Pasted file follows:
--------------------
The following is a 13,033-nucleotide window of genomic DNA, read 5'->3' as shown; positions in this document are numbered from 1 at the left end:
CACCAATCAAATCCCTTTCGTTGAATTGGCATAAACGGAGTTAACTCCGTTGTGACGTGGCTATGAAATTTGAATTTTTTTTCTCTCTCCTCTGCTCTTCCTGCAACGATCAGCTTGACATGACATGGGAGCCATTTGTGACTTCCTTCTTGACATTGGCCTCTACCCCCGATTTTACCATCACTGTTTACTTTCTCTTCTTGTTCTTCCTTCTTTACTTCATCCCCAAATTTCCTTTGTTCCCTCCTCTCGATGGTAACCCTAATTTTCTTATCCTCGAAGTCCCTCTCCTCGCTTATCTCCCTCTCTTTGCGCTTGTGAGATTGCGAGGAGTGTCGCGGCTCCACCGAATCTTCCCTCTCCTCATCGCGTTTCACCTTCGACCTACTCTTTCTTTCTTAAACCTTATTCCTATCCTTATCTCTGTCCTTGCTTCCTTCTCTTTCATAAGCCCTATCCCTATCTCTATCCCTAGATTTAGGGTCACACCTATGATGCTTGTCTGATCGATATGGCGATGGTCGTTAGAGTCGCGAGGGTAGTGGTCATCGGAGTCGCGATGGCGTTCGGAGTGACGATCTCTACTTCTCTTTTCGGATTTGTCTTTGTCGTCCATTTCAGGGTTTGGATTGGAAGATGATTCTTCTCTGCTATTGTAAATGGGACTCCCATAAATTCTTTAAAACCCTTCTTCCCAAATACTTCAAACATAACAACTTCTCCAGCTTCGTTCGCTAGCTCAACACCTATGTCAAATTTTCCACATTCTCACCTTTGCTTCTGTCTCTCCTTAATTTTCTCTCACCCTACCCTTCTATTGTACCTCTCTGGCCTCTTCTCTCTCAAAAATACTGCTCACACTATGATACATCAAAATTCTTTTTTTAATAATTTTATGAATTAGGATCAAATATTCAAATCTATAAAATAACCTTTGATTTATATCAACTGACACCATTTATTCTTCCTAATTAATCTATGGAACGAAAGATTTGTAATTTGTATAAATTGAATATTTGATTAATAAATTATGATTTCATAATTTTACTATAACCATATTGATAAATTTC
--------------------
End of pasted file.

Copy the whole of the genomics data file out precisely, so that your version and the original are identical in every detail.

The following is a 13,033-nucleotide window of genomic DNA, read 5'->3' as shown; positions in this document are numbered from 1 at the left end:
CACCAATCAAATCCCTTTCGTTGAATTGGCATAAACGGAGTTAACTCCGTTGTGACGTGGCTATGAAATTTGAATTTTTTTTCTCTCTCCTCTGCTCTTCCTGCAACGATCAGCTTGACATGACATGGGAGCCATTTGTGACTTCCTTCTTGACATTGGCCTCTACCCCCGATTTTACCATCACTGTTTACTTTCTCTTCTTGTTCTTCCTTCTTTACTTCATCCCCAAATTTCCTTTGTTCCCTCCTCTCGATGGTAACCCTAATTTTCTTATCCTCGAAGTCCCTCTCCTCGCTTATCTCCCTCTCTTTGCGCTTGTGAGATTGCGAGGAGTGTCGCGGCTCCACCGAATCTTCCCTCTCCTCATCGCGTTTCACCTTCGACCTACTCTTTCTTTCTTAAACCTTATTCCTATCCTTATCTCTGTCCTTGCTTCCTTCTCTTTCATAAGCCCTATCCCTATCTCTATCCCTAGATTTAGGGTCACACCTATGATGCTTGTCTGATCGATATGGCGATGGTCGTTAGAGTCGCGAGGGTAGTGGTCATCGGAGTCGCGATGGCGTTCGGAGTGACGATCTCTACTTCTCTTTTCGGATTTGTCTTTGTCGTCCATTTCAGGGTTTGGATTGGAAGATGATTCTTCTCTGCTATTGTAAATGGGACTCCCATAAATTCTTTAAAACCCTTCTTCCCAAATACTTCAAACATAACAACTTCTCCAGCTTCGTTCGCTAGCTCAACACCTATGTCAAATTTTCCACATTCTCACCTTTGCTTCTGTCTCTCCTTAATTTTCTCTCACCCTACCCTTCTATTGTACCTCTCTGGCCTCTTCTCTCTCAAAAATACTGCTCACACTATGATACATCAAAATTCTTTTTTTAATAATTTTATGAATTAGGATCAAATATTCAAATCTATAAAATAACCTTTGATTTATATCAACTGACACCATTTATTCTTCCTAATTAATCTATGGAACGAAAGATTTGTAATTTGTATAAATTGAATATTTGATTAATAAATTATGATTTCATAATTTTACTATAACCATATTGATAAATTTC